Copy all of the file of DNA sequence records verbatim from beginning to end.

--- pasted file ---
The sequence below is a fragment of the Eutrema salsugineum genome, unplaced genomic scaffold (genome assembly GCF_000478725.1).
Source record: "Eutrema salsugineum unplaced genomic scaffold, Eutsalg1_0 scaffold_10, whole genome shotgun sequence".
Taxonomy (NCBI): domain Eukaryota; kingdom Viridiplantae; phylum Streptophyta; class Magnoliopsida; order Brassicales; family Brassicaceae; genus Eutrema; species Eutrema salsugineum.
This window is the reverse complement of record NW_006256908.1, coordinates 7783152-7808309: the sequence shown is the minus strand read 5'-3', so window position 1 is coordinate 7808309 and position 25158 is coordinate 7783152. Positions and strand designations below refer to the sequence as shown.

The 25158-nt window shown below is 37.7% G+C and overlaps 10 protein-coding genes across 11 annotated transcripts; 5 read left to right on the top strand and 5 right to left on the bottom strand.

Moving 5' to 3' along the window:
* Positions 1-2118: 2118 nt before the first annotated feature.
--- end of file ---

The sequence below is a fragment of the Eutrema salsugineum genome, unplaced genomic scaffold (genome assembly GCF_000478725.1).
Source record: "Eutrema salsugineum unplaced genomic scaffold, Eutsalg1_0 scaffold_10, whole genome shotgun sequence".
Taxonomy (NCBI): domain Eukaryota; kingdom Viridiplantae; phylum Streptophyta; class Magnoliopsida; order Brassicales; family Brassicaceae; genus Eutrema; species Eutrema salsugineum.
This window is the reverse complement of record NW_006256908.1, coordinates 7783152-7808309: the sequence shown is the minus strand read 5'-3', so window position 1 is coordinate 7808309 and position 25158 is coordinate 7783152. Positions and strand designations below refer to the sequence as shown.

The 25158-nt window shown below is 37.7% G+C and overlaps 10 protein-coding genes across 11 annotated transcripts; 5 read left to right on the top strand and 5 right to left on the bottom strand.

Moving 5' to 3' along the window:
* Positions 1-2118: 2118 nt before the first annotated feature.